School Libraries Stay Open In Summer, Promote Reading
Susan Notes: In our current climate of skill drill, hats off to educators who try to encourage children's reading by making books available to them.
Stephen Krashen Comments:
I just came across an article in the Dundalk Eagle,
“School libraries stay open in the summer, promote
reading,” July 28, and am writing to congratulate
those elementary schools taking this step. Erika
Cooper quotes the research accurately when she states
that children can “fall behind” in reading over the
summer. The research in this area also strongly
suggests that the reason this happens is that some
children do not have access to books over the summer:
those who live close to public libraries read more
during the summer, and those who read more gain more
in reading over the summer. In other words, it is the
actual pleasure reading that children do that
determines whether their reading improves or declines.
Research also tells us that when children have access
to really interesting, comprehensible reading, they
take advantage of it and read. Keeping school
libraries open during the summer, especially for
children with few other sources of books, is probably
the most powerful step a community can take in helping
children become proficient readers.
I intend to share this article with colleagues
nationally and internationally, in the hope that other
communities will consider taking the same steps.
A handful of local elementary schools are making it
easier for kids to read over the summer.
Bear Creek, Berkshire and Norwood elementary schools
are keeping their doors open one day a week for
students to come in and check out books over the
summer. Logan Elementary ran the program through July.
The countywide program works in part with the
Baltimore County Public Library's Summer Reading
program, which encourages kids to read over the summer
by offering incentives and prizes to those who
complete reading goals mapped out on a game board.
"Research has shown that kids can lose up to two
grades over the summer," said Erika Cooper, the Summer
Reading program coordinator at the North Point Public
The thought of lessons sliding out of children's heads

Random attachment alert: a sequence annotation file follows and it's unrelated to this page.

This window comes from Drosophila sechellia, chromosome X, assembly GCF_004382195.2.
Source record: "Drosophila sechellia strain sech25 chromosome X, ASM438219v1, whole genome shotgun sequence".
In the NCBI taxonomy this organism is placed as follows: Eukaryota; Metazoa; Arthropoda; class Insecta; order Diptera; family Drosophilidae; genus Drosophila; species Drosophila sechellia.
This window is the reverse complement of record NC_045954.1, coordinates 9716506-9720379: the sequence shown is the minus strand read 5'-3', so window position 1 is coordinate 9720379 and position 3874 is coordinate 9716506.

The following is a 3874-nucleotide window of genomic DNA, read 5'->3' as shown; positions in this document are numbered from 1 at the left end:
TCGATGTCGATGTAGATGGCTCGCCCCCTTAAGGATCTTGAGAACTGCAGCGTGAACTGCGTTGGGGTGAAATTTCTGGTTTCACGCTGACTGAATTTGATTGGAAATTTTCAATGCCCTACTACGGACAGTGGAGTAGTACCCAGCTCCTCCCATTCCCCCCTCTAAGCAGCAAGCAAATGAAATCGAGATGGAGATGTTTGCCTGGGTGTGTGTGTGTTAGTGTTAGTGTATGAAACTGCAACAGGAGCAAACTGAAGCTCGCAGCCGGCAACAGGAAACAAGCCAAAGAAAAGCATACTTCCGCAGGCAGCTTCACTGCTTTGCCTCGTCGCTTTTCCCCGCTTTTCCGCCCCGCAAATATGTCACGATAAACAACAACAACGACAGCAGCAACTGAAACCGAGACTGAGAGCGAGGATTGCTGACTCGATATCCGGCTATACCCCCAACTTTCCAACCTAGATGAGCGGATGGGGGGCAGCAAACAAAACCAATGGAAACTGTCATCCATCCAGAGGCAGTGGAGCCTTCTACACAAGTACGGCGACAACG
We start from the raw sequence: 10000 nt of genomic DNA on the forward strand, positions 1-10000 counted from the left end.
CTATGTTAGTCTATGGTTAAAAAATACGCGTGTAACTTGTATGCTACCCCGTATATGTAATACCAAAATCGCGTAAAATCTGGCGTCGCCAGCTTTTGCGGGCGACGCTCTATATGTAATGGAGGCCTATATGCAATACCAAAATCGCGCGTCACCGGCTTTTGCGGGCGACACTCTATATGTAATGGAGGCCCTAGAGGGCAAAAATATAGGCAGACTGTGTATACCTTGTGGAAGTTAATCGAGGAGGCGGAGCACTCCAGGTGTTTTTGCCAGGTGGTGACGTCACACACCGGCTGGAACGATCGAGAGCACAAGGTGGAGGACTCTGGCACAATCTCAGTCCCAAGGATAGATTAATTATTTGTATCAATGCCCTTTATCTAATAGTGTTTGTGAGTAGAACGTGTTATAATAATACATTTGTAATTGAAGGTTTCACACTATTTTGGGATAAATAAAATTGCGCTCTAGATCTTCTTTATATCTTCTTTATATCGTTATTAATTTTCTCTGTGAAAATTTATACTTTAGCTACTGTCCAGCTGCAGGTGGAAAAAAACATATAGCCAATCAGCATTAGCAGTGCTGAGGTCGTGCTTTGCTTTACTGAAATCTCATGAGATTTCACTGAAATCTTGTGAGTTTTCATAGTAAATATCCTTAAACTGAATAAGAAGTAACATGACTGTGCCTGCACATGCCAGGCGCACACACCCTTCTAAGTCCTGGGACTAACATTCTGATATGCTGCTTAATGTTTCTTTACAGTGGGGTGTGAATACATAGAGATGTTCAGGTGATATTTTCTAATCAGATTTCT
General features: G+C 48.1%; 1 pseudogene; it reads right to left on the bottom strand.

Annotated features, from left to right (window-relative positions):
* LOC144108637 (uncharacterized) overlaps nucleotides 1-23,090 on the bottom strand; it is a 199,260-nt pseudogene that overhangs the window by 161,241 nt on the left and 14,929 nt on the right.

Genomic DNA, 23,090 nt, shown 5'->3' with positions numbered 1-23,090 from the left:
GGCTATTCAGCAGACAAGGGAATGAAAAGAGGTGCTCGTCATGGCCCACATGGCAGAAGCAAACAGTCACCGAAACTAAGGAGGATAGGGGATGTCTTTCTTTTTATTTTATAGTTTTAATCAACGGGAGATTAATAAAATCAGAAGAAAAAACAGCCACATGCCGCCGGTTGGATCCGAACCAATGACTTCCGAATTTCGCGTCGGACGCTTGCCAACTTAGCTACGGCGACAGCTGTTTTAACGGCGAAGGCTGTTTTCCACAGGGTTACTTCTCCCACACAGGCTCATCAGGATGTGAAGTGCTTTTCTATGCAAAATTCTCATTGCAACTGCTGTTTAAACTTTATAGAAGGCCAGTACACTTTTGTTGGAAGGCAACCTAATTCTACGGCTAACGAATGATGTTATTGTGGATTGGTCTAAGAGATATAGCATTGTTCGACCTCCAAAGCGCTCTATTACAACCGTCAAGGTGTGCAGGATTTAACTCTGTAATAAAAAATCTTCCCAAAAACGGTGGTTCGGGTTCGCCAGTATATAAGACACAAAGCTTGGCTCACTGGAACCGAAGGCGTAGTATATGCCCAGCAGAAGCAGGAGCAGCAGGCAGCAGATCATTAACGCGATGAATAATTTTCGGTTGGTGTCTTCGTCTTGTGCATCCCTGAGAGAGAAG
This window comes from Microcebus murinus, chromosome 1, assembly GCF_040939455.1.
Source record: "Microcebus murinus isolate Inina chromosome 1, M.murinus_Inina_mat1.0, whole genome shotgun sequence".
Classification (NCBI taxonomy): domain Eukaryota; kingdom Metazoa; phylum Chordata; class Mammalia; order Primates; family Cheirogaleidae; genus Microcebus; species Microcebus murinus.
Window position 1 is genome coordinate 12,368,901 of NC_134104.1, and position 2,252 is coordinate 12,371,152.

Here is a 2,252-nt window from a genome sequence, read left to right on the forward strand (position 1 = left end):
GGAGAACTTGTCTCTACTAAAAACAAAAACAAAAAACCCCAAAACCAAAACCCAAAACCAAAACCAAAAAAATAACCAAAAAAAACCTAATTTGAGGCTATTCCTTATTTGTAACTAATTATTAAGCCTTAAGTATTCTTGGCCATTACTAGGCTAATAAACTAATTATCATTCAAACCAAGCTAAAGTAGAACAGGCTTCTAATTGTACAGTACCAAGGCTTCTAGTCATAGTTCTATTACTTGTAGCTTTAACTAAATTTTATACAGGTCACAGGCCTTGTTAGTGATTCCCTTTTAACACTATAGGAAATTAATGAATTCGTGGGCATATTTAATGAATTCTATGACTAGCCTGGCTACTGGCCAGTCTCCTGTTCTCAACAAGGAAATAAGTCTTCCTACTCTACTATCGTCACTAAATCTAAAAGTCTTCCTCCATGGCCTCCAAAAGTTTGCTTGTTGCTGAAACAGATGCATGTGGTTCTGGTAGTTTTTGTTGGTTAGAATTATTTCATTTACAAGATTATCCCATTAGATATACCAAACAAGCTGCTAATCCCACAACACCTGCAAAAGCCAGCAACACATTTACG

in the summer sun is no doubt one reason that
Baltimore County decided to begin this program.
"Having libraries open in the summer fosters that
practice of reading," said Della Curtis, coordinator
of the office of library information services for the
The program was optional to schools and relied upon
the summer availability of the library media
Matt Corner, who fills that role at Bear Creek, said
that allowing students to check out books over the
summer can help them meet the goal of the public
library's reading program.
For example, students who can't get transportation to
the public library may still be able to walk, bike or
skate to their schools.
Parents who can provide transportation to the school
may find that there's something there for them, as
"They sit down with the kids and read," Corner said.
"The parents are very supportive, very happy to have
The program "allows a place and time for kids to come
and check out books and materials and interact with
the library media specialists," Curtis said. "The
librarians enjoy being in the library over the summer
and interacting with the kids. Having the schools open
and the library staffed creates a greater access to
the school comunity."
While Corner wants every student to have the
opportunity to read, he said the summer program has
drawn in some kids you might not normally see hanging
out in the school library.
"There's a range of all ability levels and
personalities," he said.
That's especially significant when considering the
vast amount of things that books have to compete with
these days - video games, movies and cell phones, for
Though only a few local schools participated this
year, others have expressed interest in hosting
similar programs next year. Curtis and Corner, for
two, will be on board.
"I definitely would like to do this again next year,"
Corner said. "Anything helps."
Dundalk Eagle (MD)
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